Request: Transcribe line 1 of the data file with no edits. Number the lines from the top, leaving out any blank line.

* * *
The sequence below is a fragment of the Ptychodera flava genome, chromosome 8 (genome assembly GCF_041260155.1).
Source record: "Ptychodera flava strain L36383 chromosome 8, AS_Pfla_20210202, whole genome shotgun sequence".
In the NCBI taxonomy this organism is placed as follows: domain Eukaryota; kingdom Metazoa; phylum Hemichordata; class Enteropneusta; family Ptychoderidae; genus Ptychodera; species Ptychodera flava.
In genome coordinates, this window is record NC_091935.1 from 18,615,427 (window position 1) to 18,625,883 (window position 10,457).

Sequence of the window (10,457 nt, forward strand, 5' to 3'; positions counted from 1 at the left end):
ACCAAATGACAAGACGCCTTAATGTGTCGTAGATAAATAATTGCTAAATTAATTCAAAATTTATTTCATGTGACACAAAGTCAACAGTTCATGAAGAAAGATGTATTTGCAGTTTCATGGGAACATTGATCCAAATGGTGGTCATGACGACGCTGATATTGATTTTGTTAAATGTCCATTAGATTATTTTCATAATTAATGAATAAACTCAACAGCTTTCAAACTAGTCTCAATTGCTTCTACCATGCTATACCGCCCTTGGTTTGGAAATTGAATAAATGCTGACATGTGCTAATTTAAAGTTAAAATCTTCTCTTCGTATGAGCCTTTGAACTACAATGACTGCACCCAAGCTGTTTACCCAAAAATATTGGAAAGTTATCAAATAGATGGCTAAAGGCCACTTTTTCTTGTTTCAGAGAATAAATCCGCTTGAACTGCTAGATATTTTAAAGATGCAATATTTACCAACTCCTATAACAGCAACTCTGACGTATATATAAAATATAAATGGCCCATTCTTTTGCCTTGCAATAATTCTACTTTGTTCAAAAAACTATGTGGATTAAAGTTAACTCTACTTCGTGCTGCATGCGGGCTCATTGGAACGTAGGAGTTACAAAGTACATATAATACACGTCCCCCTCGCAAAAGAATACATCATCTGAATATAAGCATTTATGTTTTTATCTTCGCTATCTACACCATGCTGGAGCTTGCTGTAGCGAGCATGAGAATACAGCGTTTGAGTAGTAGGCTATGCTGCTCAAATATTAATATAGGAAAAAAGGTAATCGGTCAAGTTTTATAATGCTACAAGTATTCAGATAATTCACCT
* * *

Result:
The sequence below is a fragment of the Ptychodera flava genome, chromosome 8 (genome assembly GCF_041260155.1).